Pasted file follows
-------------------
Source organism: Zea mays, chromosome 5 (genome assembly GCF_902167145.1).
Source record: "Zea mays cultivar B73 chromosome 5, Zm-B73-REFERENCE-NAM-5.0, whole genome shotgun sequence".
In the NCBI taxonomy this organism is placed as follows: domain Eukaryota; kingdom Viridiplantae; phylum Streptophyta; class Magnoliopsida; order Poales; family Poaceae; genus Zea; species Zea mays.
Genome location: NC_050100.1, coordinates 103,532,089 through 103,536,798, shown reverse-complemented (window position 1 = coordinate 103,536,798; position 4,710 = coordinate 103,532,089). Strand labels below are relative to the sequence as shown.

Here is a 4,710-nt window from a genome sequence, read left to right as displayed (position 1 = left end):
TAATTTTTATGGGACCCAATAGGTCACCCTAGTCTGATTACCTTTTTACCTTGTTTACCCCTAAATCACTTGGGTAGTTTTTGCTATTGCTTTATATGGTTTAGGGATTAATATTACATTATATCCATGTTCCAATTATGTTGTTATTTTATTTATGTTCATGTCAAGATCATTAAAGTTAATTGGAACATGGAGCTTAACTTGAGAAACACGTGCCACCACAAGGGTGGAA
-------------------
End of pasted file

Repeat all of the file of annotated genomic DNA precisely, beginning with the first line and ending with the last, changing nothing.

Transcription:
Source organism: Zea mays, chromosome 5 (genome assembly GCF_902167145.1).
Source record: "Zea mays cultivar B73 chromosome 5, Zm-B73-REFERENCE-NAM-5.0, whole genome shotgun sequence".
In the NCBI taxonomy this organism is placed as follows: domain Eukaryota; kingdom Viridiplantae; phylum Streptophyta; class Magnoliopsida; order Poales; family Poaceae; genus Zea; species Zea mays.
Genome location: NC_050100.1, coordinates 103,532,089 through 103,536,798, shown reverse-complemented (window position 1 = coordinate 103,536,798; position 4,710 = coordinate 103,532,089). Strand labels below are relative to the sequence as shown.

Here is a 4,710-nt window from a genome sequence, read left to right as displayed (position 1 = left end):
TAATTTTTATGGGACCCAATAGGTCACCCTAGTCTGATTACCTTTTTACCTTGTTTACCCCTAAATCACTTGGGTAGTTTTTGCTATTGCTTTATATGGTTTAGGGATTAATATTACATTATATCCATGTTCCAATTATGTTGTTATTTTATTTATGTTCATGTCAAGATCATTAAAGTTAATTGGAACATGGAGCTTAACTTGAGAAACACGTGCCACCACAAGGGTGGAA